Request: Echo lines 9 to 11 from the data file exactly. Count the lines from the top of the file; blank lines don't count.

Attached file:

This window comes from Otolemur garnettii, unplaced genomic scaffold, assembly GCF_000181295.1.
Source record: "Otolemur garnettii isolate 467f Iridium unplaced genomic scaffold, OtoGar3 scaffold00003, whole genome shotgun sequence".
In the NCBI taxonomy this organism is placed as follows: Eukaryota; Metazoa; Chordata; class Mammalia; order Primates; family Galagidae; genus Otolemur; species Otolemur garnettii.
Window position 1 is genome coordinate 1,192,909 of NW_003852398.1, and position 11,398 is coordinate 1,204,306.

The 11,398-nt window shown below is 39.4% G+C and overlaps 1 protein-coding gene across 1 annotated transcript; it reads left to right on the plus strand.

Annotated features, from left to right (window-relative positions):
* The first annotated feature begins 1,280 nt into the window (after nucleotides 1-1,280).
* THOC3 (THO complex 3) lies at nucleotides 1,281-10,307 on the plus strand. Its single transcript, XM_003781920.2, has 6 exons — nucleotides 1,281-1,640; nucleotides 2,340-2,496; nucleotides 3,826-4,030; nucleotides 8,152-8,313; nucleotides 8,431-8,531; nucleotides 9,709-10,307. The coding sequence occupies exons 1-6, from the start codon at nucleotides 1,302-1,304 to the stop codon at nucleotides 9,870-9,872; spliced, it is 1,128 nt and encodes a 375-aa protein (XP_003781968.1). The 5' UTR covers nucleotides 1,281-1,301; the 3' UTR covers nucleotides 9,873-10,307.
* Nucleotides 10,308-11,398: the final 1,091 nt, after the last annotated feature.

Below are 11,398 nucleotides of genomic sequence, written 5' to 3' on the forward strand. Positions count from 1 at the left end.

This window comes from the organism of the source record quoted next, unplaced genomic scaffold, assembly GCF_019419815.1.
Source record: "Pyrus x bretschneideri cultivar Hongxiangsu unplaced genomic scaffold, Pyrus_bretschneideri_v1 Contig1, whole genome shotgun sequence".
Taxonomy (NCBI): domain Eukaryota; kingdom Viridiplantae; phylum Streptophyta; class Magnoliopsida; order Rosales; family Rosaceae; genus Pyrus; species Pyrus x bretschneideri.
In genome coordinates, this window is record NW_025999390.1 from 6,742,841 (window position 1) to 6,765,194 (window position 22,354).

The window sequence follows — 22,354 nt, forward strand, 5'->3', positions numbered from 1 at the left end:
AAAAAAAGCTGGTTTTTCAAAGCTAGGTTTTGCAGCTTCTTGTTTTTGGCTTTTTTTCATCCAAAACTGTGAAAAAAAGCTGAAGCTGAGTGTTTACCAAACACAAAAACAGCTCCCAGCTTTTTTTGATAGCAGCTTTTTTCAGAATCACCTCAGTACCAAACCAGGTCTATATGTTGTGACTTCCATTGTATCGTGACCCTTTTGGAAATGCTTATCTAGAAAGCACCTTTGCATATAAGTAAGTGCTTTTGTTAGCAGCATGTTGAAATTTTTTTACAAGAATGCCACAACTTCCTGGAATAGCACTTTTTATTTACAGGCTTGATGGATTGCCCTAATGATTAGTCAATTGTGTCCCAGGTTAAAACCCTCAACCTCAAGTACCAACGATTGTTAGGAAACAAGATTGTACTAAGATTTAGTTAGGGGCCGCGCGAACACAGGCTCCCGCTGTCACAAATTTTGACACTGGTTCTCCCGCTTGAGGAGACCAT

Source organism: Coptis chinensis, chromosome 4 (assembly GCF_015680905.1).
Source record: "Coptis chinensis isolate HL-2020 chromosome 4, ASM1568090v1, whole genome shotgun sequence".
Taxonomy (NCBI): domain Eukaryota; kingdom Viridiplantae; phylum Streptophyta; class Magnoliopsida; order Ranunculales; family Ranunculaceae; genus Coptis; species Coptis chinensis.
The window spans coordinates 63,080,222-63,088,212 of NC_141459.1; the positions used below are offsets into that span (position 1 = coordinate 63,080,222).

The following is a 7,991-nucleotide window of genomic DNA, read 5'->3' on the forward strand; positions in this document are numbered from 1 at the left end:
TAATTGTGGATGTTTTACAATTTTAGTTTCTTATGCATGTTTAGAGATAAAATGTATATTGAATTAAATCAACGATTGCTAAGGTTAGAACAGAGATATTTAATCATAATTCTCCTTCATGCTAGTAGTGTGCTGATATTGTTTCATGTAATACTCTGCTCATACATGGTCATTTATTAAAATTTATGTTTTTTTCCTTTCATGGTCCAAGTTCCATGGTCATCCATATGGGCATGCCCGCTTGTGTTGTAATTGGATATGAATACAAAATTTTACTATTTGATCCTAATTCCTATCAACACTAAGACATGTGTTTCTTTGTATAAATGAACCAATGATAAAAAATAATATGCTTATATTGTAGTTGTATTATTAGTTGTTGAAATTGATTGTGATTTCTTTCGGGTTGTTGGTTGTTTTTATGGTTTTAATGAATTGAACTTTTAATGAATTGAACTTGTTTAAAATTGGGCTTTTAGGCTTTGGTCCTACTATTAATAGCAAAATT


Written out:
* Nucleotides 10,308-11,398: the final 1,091 nt, after the last annotated feature.

Below are 11,398 nucleotides of genomic sequence, written 5' to 3' on the forward strand. Positions count from 1 at the left end.

This window comes from the organism of the source record quoted next, unplaced genomic scaffold, assembly GCF_019419815.1.